A ray of hope as Premier says the number of solar panels could be increased.

Among the Victorians who missed out on state-subsidised solar panels on the monthly allocation within 90 minutes may get another chance of getting it.

Facing a backlash from frustrated consumers and solar panel companies, Premier Daniel Andrews said on Tuesday that the monthly allocation could be increased from around 3300 a month – if safety and quality can be guaranteed.

“I’m happy to look at expanding the amount of installs each month,” he said. “But I will only do that if I can be completely confident that high quality will be observed and safety will be observed.”

The Premier said it had been anticipated that the program “might grow and change”.

The rebate scheme was a major election pledge by the Andrews government, which promised to put subsidised solar panels on 650,000 homes to cut household power bills.

victoria-solar-rebate 2019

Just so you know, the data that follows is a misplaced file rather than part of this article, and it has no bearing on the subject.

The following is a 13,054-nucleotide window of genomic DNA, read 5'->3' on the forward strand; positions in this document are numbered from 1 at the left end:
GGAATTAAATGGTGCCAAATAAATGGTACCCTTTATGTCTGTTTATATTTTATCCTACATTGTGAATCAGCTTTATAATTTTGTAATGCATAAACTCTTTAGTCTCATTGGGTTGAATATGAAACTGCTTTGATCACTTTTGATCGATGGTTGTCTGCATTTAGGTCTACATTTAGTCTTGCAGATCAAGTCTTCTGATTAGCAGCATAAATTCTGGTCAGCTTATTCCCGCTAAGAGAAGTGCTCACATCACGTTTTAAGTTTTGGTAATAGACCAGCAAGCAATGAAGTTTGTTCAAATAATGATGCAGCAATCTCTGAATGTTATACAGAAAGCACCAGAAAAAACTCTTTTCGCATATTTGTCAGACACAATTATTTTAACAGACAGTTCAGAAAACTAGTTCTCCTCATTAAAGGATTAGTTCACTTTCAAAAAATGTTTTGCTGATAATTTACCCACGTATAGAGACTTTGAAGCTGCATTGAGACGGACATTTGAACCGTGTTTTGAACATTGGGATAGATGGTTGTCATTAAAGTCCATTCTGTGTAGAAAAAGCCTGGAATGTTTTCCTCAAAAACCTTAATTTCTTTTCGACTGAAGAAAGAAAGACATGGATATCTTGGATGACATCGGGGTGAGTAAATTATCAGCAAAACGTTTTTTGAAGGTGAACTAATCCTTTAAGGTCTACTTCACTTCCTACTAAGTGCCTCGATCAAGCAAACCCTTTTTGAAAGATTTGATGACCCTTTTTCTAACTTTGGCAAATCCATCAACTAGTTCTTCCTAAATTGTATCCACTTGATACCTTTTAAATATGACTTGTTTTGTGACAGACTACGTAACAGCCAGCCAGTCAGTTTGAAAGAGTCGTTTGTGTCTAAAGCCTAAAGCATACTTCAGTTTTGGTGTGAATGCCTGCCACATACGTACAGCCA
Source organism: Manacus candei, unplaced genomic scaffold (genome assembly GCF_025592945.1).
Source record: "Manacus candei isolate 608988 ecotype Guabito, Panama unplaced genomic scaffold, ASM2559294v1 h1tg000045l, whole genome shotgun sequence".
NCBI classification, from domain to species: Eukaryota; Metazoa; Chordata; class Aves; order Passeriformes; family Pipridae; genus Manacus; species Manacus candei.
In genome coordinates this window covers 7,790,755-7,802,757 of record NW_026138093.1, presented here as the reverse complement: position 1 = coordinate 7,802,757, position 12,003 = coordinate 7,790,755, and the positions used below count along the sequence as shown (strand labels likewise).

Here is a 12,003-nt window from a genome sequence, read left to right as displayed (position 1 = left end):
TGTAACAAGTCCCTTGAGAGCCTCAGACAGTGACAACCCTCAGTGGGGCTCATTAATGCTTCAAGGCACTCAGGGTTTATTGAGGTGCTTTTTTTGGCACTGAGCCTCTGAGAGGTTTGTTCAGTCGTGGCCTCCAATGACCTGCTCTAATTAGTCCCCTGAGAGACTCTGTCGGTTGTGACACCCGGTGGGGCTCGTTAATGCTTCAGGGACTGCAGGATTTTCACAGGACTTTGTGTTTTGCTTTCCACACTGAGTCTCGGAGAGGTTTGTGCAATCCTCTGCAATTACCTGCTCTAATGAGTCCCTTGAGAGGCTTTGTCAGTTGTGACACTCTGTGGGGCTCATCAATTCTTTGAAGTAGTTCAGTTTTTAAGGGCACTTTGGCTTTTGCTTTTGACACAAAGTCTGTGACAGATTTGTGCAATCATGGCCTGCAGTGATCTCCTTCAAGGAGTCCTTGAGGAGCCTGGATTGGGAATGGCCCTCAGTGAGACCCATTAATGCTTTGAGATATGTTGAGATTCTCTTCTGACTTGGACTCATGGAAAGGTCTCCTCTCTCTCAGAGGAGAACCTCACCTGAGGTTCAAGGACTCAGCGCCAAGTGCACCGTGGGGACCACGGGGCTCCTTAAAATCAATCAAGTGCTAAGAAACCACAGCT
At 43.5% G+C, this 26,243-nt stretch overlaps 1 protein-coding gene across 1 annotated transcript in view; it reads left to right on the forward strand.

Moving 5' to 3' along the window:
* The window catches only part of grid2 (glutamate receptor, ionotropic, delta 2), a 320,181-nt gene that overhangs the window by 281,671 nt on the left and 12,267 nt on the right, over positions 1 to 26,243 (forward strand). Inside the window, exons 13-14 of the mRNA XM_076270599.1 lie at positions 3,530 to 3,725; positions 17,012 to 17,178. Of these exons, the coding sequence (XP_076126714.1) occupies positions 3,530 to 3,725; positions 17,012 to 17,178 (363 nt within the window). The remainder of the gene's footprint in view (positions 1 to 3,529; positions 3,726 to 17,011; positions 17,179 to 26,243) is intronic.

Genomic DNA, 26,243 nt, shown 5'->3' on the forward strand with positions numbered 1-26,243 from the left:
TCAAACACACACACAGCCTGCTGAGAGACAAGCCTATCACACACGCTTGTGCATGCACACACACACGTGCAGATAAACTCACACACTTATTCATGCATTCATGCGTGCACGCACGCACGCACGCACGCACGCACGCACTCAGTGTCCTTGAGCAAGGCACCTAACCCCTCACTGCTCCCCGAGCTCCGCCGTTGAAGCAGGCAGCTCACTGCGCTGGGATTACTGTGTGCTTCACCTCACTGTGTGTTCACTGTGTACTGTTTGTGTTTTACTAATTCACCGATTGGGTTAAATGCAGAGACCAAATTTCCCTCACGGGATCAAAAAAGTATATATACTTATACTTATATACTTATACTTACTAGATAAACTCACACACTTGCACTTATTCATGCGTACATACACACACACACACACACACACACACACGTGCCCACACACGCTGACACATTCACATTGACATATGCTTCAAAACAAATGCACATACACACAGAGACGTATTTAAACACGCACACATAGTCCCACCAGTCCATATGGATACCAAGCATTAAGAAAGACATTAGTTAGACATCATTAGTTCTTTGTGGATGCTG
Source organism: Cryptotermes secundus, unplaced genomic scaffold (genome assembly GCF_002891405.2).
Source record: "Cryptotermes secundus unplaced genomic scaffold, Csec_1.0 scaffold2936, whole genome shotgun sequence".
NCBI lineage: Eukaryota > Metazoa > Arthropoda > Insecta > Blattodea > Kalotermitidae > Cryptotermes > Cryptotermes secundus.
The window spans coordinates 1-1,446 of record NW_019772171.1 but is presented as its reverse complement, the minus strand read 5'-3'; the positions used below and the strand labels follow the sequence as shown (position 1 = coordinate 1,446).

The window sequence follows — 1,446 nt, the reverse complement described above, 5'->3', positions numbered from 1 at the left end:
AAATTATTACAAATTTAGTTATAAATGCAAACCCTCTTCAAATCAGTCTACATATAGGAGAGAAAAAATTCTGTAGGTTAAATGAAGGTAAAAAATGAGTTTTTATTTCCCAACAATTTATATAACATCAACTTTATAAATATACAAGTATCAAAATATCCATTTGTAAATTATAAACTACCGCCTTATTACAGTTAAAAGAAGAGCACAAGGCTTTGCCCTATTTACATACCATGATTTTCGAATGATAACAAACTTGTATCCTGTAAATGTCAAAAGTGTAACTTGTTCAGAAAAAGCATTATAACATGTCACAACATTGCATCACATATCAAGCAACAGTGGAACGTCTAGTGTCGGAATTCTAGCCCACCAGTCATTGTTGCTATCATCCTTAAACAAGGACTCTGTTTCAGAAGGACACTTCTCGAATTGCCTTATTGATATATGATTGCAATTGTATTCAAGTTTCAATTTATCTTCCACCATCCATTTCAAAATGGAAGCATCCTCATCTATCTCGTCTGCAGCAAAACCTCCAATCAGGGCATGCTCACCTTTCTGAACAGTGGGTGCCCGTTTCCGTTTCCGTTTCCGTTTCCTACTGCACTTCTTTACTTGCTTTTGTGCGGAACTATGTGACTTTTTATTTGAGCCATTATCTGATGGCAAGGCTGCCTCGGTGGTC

victoria-solar-rebate 2019

The subsidy provides $2225 for new solar energy systems.

Solar panel companies are preparing to rally in the city again this week to protest against the scheme they say has slowed down installations and hurt their businesses.

Victorians who had been planning to install solar panels are now unwilling to do so unless the state government helps foot the bill.

The rebate scheme was paused in April this year but then resumed with a cap of about 3300 eligible homeowners each month.

Solar installers rallied on the steps of the Victorian Parliament last month with many claiming they have had to let staff go as installations slowed down dramatically.

The Smart Energy Council, which represents solar installers, wants the state government to scrap “red tape” and simplify the approval process.

It has also called for the number of rebates to be doubled.

The council’s chief executive John Grimes said changes to the rebate system needed to be made immediately because it had already caused “devastation across the industry”.

“Our sense is that changes need to happen within days, not weeks or months. We just don’t know how much longer solar businesses can hold out.”

Opposition energy spokesman Ryan Smith said Mr Andrews needed to “back up his words with action” to get the industry back on its feet. He said the government should have consulted more closely with solar business operators to prevent the problems it has now encountered.

“These issues should have been foreseen,” he said.